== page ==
The aim of Sparkle is to fling different coloured marbles at a procession of similarly styled balls that are rolling progressively closer to the centre of an on-screen maze. Put three of the same tinted spheres in a row and they will detonate, with your ultimate goal being to spontaneously combust all of the orbs as promptly as possible. You can launch globes using the right stick or touch-screen, but we often found that the latter proved a more accurate method. Interestingly, while many marble poppers work on a top-to-bottom basis, this game goes the other way, forcing you to destroy the shiny widgets as they follow snake-like routes to the middle of a maze. It's a lot like Zuma, then.
In addition to your skills of colour differentiation, you'll need to make use of some rather bold power-ups that can be gained by chaining combos. While these are only single use items, the title also features Amulets, which you unlock by completing levels. These wearable bonuses boast more permanent powers that last for the duration of a full marble massacre, and augment abilities such as double marbles and speed shots. You can only equip one of these at time, so proceedings never get too hectic.
Much to our surprise, the game actually possesses a plot in which the Crowberry Woods have been overtaken by dark forces. Destroying orbs apparently defeats these so-called evil spirits, and thus the simple storyline forms the foundation for the action. It's very basic, but the text and dark woodland backdrops provide some relief between stages. If you're just looking for finger flinging fun, though, there are more than enough modes to help you to hone your skills to legendary levels. Time Trial, for example, will test your agility, while Survival will challenge you to play for as long as possible.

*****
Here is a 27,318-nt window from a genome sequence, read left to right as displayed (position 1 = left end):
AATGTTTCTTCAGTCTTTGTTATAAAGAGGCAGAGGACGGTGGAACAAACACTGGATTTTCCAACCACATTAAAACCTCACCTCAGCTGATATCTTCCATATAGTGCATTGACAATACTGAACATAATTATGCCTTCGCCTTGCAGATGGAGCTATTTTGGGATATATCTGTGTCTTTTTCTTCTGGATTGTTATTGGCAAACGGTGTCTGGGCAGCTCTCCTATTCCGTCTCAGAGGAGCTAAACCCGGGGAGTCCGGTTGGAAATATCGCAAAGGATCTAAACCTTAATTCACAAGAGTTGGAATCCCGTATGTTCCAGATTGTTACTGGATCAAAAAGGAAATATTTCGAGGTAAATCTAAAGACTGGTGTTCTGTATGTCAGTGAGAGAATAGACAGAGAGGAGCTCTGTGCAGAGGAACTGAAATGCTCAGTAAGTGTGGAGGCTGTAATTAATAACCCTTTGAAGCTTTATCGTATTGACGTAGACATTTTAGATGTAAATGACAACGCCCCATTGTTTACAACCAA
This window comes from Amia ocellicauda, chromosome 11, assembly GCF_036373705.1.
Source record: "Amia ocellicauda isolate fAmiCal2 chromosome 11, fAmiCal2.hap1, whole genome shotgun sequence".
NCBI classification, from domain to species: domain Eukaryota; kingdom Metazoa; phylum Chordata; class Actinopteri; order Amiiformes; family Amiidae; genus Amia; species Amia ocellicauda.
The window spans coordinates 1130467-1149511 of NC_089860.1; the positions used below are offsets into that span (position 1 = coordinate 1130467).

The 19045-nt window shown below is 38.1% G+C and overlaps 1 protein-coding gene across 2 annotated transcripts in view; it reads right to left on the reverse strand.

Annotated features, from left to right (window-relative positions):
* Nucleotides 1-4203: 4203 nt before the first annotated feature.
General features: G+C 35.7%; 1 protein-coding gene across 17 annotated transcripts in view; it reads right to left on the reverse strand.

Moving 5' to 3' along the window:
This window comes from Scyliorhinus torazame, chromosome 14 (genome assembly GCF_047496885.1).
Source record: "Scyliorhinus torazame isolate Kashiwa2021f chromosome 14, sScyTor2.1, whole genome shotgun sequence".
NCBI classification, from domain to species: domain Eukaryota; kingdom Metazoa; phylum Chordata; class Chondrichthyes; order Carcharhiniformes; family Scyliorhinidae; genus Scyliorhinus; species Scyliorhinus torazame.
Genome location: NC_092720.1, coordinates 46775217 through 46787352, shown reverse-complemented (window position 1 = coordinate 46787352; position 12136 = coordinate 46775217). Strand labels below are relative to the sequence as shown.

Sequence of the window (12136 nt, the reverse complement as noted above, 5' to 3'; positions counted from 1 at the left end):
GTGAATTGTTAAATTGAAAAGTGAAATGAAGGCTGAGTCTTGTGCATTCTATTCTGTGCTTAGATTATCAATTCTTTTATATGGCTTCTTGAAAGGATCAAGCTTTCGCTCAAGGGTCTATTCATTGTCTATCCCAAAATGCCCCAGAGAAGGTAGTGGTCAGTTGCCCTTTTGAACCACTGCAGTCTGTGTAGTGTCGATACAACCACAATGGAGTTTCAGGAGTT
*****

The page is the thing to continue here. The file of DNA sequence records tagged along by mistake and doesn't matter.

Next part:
Visually, the release looks fine on the PlayStation Vita, and even though it's been ported to the platform, developer 10tons has done a great job of making it feel right at home on Sony's system. As a straightforward puzzle game, it feels ideal for on-the-move gaming, as its short but satisfying stages are perfect for commutes and waiting rooms alike. It may not be especially original, but it's well crafted and worth its lowly asking price.
Sparkle may not reinvent the rulebook, but it's a solid entry in the popular jewel-busting genre. The story's simple and the presentation's basic – but the bubble popping action is so satisfying that you'll be glad that you took a trip to the Crowberry Woods in the long run.